How to Stay Safe on the Job
Cal/OSHA’s regulations require protection for workers exposed to airborne infectious diseases such as the 2019 novel coronavirus disease (COVID-19). The Centers for Disease Control has issued interim guidance for businesses and employers to help prevent workplace exposure to acute respiratory illnesses, including COVID-19, in non-healthcare settings. The guidance also provides planning considerations if there are more widespread, community outbreaks of COVID-19.
CDC’s recommended strategies for employers to use now:
- Actively encourage sick employees to stay home
- Separate sick employees
- Emphasize staying home when sick, respiratory etiquette and hand hygiene by all employees
- Providing information and training to employees on:
- Cough and sneeze etiquette
- Hand hygiene
- Avoiding close contact with sick persons
- Avoiding touching eyes, nose, and mouth with unwashed hands
- Avoiding sharing personal items with co-workers (i.e. dishes, cups, utensils, towels)
- Providing tissues, no-touch disposal trash cans and hand sanitizer for use by employees
- Perform routine environmental cleaning
- Advise employees before traveling to take certain steps
- Additional Measures in Response to Currently Occurring Sporadic Importations of the COVID-19:
- Employees who are well but who have a sick family member at home with COVID-19 should notify their supervisor and refer to CDC guidance for how to conduct a risk assessment of their potential exposure.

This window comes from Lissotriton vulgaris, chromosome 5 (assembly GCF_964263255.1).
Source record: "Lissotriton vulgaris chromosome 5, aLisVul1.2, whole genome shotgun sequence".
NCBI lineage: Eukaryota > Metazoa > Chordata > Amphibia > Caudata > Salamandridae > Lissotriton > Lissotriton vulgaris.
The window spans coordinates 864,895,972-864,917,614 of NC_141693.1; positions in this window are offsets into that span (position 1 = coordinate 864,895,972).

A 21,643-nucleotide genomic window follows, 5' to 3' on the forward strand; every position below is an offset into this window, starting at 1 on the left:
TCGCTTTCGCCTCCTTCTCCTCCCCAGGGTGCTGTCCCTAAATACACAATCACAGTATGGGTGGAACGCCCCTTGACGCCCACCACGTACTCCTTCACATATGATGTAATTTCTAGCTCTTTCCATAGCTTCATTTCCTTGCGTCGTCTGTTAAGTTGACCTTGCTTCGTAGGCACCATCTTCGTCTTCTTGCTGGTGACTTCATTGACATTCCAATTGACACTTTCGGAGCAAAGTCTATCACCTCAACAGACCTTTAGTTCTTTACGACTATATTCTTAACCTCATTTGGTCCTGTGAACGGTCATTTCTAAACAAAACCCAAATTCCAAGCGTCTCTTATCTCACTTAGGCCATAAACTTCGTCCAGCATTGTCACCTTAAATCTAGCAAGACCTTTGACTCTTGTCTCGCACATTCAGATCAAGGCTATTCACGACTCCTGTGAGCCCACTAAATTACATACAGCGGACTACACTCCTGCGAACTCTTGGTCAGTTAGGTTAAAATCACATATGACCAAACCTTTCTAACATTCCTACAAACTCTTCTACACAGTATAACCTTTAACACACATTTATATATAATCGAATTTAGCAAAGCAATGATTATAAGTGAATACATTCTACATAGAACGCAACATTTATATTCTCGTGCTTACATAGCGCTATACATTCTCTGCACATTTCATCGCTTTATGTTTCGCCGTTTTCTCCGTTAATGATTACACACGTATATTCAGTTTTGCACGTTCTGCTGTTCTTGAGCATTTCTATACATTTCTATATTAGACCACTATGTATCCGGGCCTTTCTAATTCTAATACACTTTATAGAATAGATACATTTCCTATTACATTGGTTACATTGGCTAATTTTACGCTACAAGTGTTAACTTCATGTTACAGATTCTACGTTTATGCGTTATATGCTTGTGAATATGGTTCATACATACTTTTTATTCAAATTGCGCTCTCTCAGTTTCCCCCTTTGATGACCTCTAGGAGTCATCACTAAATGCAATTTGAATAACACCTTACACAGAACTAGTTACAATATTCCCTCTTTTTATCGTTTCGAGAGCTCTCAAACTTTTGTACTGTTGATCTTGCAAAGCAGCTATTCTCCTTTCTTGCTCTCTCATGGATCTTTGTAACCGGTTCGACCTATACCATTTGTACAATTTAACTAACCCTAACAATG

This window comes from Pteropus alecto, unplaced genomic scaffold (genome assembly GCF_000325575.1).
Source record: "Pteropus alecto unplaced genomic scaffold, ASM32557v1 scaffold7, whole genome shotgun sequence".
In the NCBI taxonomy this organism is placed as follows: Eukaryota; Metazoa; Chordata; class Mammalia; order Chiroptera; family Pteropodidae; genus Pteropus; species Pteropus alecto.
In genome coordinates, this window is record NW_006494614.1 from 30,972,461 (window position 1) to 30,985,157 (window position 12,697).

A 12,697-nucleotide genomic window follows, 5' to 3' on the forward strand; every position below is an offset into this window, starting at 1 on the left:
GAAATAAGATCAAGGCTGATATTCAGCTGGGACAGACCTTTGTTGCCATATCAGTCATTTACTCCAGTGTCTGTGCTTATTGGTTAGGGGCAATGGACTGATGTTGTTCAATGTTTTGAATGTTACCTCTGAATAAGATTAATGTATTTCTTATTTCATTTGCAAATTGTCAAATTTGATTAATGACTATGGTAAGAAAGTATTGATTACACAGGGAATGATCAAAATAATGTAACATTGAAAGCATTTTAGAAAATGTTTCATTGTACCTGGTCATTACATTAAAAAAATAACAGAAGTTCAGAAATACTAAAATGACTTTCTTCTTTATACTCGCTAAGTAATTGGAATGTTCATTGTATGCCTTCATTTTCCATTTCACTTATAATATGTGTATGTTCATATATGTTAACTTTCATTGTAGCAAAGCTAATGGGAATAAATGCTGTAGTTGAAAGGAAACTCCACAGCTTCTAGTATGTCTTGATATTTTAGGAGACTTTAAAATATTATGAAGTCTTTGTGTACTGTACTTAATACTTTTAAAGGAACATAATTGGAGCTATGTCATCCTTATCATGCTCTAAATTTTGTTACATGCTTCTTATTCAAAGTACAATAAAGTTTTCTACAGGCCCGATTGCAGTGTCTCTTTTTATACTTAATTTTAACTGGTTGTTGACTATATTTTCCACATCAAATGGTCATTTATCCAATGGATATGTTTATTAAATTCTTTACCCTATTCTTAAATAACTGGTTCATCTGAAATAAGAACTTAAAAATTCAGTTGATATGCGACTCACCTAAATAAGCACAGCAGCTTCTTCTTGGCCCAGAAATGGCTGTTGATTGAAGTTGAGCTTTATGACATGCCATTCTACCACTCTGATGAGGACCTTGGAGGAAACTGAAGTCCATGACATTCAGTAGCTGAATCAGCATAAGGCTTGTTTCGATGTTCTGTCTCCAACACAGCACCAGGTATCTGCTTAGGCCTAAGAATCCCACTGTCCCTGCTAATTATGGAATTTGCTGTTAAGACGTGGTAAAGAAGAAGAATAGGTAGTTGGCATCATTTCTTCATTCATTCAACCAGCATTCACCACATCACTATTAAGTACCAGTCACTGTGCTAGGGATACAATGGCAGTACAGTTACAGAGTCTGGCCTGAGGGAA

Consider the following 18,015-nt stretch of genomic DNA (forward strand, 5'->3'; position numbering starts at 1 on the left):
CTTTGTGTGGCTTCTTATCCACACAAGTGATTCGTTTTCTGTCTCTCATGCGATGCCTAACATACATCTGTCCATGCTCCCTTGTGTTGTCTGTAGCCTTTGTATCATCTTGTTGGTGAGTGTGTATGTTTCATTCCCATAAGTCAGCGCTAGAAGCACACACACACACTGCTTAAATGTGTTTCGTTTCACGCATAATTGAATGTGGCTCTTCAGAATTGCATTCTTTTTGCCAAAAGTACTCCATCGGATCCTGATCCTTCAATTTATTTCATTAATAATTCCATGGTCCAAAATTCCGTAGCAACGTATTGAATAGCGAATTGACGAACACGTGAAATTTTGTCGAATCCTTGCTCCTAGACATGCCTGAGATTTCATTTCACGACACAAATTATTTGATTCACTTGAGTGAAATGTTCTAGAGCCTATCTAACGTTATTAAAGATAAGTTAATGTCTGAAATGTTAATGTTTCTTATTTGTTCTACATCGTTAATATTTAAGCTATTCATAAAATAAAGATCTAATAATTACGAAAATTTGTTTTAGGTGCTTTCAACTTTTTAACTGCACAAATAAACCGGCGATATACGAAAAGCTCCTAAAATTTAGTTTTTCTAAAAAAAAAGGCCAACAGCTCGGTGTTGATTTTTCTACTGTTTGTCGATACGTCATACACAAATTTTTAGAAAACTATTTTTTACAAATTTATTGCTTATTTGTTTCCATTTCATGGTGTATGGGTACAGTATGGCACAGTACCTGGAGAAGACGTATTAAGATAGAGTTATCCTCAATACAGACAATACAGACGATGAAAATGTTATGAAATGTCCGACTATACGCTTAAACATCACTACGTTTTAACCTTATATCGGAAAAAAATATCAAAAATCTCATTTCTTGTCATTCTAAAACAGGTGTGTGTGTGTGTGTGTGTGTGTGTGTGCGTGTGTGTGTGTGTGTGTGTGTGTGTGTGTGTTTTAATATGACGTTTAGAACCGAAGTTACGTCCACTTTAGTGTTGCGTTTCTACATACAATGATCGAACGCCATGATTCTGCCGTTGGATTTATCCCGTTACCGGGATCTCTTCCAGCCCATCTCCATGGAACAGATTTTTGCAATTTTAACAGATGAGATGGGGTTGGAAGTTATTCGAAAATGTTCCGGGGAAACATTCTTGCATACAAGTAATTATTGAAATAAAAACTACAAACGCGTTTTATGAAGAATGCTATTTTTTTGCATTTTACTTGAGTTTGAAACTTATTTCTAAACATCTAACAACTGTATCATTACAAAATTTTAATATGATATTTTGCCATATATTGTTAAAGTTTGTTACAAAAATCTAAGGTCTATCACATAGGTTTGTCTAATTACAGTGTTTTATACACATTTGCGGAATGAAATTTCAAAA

- If an employee is confirmed to have COVID-19, employers should inform fellow employees of their possible exposure to COVID-19 in the workplace but maintain confidentiality as required by the Americans with Disabilities Act (ADA). Employees exposed to a co-worker with confirmed COVID-19 should refer to CDC guidance for how to conduct a risk assessment of their potential exposure.
Cal/OSHA Regulations for Workplaces Where There is Significant Risk of Exposure
- All employers must have an Injury and Illness Prevention Program to protect employees from workplace hazards.
- All employers must provide washing facilities that have an adequate supply of suitable cleansing agents, water and single-use towels or blowers
- Employers must conduct a hazard assessment to determine if hazards are present in the workplace that necessitate the use of Personal Protective Equipment
- Employers must protect employees from inhalation exposures that can result in injury, illness, disease, impairment or loss of function.
|Program||Why||What||Benefits||More Information||How to File|
|Disability Insurance||If you’re unable to work due to medical quarantine or illness related to COVID-19 (certified by a medical professional)||Short-term benefit payments to eligible workers who have a full or partial loss of wages due to a non-work-related illness, injury, or pregnancy.||Approximately 60-70 percent of wages (depending on income); ranges from $50-$1,300 a week for up to 52 weeks.||Learn more about your eligibility for Disability Insurance||File a Disability Insurance claim|
|Paid Family Leave||If you’re unable to work because you are caring for an ill or quarantined family member with COVID-19 (certified by a medical professional)||Up to six weeks of benefit payments to eligible workers who have a full or partial loss of wages because they need time off work to care for a seriously ill family member.||Approximately 60-70 percent of wages (depending on income); ranges from $50-$1,300 a week for up to 6 weeks.||Learn more about your eligibility for Paid Family Leave||File a Paid Family Leave claim|